Korea 2012 – A nice snack

I’m what people like to call “an adventurous eater”. Their isn’t much I shy away from, so when the chance to try a local delicacy came up, stewed silk worm, I grabbed the bug by the belly and wondered just how good it would be!

Now this wasn’t my first time eating bugs; I’ve had deep fried crickets in Thailand, wasp larvae in China, a grilled grub that eats hearts of palm in Peru, and some ants here and there but mostly by accident…

Yet their was something poignant about chewing my way through their squishy bodies as Professor Park told me about his childhood having them for lunch, and Brother Anthony told me about how it was the only source of protein in many villages and towns in the aftermath of the Korean War. I doubt many of the American GI’s tried this distinctly Korean dish during their time here.

Sometimes history and culture slip past you and effect you in the strangest ways…

As for the taste? Nutty, sweet, and a little astringent for the finish.

I’d take grub over it any day.

– Jason

 

 

Korea 2012 Guest Post – Gaby Parker

Annyeonghaseyo! Hi, I’m Gaby Parker, the Director of Marketing for The Tea Institute at Penn State, writing to you from the Tea Guesthouse in Seoul, South Korea! So far, we have been here for four days and it has been a completely amazing time! This is my first time in South Korea and I hope it’s not my last, I love it here!

What I find so interesting about Seoul is the mix of old and new throughout the city! You can literally turn a corner in the middle of the business side of the city and find a traditional palace, a great view of mountains, or a stream to dangle your feet in when you need a break from the heat. You usually don’t find that in rural Pennsylvania! And then there is Korean food…from night stalls, fresh markets, cafes, hofs, barbecue and traditional Korean meal restaurants, it doesn’t get much better. Seoul seems like a such active and lively city, day and night no less. It’s cool to see the different crowds of people moving along the streets throughout the day.

In the morning, you have the children, office workers going to their respective locations, school and work, where they will be spending the day.  For us, wake up call for breakfast was at 815….we always knew it was time to leave the room when we would hear the laughter of children, a meowing cat, or the mechanical tune a truck selling fruit would play as it drove down the street!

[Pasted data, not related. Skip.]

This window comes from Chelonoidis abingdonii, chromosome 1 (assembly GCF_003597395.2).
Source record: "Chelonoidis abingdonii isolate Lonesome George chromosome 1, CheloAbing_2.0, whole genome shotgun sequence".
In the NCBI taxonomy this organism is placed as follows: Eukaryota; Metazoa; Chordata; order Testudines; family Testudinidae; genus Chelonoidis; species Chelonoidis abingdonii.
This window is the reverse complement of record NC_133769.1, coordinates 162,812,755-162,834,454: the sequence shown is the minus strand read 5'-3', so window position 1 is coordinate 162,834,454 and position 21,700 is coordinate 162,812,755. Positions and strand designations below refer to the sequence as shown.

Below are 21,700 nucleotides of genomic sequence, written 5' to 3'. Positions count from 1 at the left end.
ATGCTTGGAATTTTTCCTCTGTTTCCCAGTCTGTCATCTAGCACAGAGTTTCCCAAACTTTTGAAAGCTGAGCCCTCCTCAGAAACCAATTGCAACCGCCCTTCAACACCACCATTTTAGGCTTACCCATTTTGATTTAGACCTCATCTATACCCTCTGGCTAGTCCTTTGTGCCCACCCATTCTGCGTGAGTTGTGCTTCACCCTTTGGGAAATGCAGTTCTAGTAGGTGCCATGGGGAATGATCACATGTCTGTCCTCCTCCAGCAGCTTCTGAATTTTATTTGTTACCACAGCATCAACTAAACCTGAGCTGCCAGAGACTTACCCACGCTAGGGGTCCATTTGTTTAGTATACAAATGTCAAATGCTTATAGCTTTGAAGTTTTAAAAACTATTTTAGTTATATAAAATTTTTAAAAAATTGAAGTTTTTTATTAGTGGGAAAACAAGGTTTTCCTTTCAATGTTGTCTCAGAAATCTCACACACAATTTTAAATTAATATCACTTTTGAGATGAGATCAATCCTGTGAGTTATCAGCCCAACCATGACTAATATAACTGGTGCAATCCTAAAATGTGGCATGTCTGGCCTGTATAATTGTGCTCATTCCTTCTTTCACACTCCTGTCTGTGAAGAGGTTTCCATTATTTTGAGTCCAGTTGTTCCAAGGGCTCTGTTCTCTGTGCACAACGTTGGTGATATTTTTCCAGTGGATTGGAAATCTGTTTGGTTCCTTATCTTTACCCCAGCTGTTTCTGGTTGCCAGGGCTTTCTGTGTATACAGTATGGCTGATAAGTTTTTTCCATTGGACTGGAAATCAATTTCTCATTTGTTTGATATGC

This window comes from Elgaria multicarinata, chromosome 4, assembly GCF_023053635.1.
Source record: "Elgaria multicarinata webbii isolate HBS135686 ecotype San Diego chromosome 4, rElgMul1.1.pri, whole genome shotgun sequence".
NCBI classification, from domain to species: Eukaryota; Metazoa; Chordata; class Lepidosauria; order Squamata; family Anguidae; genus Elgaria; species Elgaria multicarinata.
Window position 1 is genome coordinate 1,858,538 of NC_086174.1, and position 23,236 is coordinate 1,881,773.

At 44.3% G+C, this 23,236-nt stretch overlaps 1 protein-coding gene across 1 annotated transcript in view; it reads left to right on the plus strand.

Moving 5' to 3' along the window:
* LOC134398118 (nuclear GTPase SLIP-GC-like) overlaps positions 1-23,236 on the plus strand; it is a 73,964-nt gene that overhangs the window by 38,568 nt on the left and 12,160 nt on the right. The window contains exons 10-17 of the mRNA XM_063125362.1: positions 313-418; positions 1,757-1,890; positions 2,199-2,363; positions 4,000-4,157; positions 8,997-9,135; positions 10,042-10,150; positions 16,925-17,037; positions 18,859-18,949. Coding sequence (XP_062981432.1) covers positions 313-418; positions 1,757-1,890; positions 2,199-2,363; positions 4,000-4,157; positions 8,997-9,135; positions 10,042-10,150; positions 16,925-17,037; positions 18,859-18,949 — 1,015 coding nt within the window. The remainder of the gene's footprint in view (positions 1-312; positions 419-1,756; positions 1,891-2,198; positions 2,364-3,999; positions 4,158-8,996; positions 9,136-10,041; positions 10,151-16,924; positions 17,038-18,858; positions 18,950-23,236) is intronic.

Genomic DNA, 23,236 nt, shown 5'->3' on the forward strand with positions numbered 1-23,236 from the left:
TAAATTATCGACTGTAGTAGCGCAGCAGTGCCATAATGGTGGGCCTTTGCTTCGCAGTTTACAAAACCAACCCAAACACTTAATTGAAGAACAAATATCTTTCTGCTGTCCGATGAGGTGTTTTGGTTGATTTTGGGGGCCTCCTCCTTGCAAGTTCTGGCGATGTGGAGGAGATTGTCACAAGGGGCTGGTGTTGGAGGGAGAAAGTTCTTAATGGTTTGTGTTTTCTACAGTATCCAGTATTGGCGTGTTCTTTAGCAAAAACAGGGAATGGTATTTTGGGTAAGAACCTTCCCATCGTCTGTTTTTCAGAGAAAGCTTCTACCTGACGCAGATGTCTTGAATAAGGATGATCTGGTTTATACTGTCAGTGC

Then, during the afternoon there would be a mad rush of people, usually always in a group of two or more, taking a lunch break at a restaurant or cafe nearby. A couple hours later, that same rush would be leaving work and making the trip by foot, train, subway, or bus to home or dinner.

In one of my favorite parts if Seoul, Hongdae, a social hub for young adults, people would race through the streets with their friends going out to eat, to drink, and shop!

That’s just some things I’ve noticed during my time here in Seoul and I cannot wait to see more!  Till next time!

Korea 2012 Guest Post – Jullie Miller

Annyeonghaseyo! (안녕하세요) And the Korea adventure has begun! The Tea Institute at Penn State landed in Korea just a few short days ago and we have already done, seen, and accomplished so much. One set of sights that has really caught my interest was the imperial palaces in the middle of Seoul. So far we have toured both the main palace and the secondary palace. At the secondary palace we were able to see the entire palace and take a tour of the secret garden. This garden was used only for the private use of the royal family. All around us, the beautiful landscape made it hard to remember that we were still in the middle of a thriving metropolis. Today we toured the main palace. The splendor and extravagance of the royal palace was stunning. Beautiful painting and statues of phoenixes, dragons and other creatures decorated every room. There were even large ponds with beautiful pagodas set out in the middle. Also, providing a wonderful backdrop for most of our pictures, mountains rise up out of the city and can be seen over the palace walls. Oh, what life must have been like when one lived in such grand palace. It is hard to imagine that these buildings were in use only one hundred years ago. Despite being wired to electrical lighting and other commodities, they still retain such an old world elegance that can not be replicated in modern times. Touring these historical sights was an amazing experience and I am so happy to be sharing this adventure with my friends. Gamsahamnida! Annyeonghigaeseyo! (감사합니다, 안녕히개세요)

Korea 2012 Guest Post – Pat Penny

Contemplation in my mind

[Editors note: do to the nature of this post, no photos will be included]